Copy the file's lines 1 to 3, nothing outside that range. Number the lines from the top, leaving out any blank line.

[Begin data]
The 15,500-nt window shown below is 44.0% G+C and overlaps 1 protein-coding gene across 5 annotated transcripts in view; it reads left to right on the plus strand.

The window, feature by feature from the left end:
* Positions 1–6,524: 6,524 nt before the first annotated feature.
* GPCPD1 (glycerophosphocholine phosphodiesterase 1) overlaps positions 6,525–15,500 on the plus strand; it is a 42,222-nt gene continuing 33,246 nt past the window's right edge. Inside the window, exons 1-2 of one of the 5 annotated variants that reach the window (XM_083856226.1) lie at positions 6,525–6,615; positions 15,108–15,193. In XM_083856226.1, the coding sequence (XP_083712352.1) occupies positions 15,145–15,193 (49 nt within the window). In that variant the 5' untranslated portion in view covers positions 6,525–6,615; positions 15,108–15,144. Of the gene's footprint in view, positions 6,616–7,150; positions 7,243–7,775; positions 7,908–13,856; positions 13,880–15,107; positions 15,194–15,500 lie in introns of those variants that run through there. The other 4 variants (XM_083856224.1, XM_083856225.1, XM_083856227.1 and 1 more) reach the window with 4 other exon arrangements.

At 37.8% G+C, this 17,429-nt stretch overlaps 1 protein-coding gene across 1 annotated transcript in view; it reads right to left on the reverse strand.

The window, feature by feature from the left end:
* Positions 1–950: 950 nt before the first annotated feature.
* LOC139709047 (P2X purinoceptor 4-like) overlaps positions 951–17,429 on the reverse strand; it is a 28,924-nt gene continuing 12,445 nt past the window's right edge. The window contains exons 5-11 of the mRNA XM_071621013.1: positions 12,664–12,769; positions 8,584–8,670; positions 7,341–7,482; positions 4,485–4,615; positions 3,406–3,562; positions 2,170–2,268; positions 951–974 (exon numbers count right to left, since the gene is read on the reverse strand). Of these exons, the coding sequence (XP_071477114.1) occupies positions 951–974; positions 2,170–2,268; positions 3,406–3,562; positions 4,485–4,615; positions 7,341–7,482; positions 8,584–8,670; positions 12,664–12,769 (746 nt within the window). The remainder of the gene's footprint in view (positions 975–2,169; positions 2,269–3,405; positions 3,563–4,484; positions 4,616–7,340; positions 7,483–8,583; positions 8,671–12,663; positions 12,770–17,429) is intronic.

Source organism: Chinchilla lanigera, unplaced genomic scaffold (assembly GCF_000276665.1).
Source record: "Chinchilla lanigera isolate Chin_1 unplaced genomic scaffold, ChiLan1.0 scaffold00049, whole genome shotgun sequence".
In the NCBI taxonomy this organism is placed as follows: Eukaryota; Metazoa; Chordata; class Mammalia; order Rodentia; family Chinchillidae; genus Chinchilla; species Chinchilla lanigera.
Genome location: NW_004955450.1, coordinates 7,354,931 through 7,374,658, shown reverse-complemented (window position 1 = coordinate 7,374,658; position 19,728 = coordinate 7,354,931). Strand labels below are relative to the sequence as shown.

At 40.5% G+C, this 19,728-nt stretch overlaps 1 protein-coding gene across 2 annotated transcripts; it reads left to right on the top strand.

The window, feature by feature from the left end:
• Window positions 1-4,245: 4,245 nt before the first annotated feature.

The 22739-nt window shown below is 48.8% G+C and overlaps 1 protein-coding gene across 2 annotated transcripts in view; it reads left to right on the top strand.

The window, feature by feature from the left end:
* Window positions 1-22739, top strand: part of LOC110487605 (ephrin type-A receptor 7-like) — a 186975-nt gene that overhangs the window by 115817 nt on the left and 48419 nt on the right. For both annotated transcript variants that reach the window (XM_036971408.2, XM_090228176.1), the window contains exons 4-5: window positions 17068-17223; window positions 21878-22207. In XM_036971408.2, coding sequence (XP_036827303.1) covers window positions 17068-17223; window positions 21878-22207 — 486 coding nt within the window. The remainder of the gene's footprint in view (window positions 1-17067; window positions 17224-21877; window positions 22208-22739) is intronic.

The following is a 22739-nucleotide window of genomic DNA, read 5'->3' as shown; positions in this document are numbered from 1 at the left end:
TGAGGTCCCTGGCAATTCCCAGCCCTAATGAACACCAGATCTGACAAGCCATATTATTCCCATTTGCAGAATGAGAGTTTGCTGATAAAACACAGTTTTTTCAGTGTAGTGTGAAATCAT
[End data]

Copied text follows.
The 15,500-nt window shown below is 44.0% G+C and overlaps 1 protein-coding gene across 5 annotated transcripts in view; it reads left to right on the plus strand.

The window, feature by feature from the left end:
* Positions 1–6,524: 6,524 nt before the first annotated feature.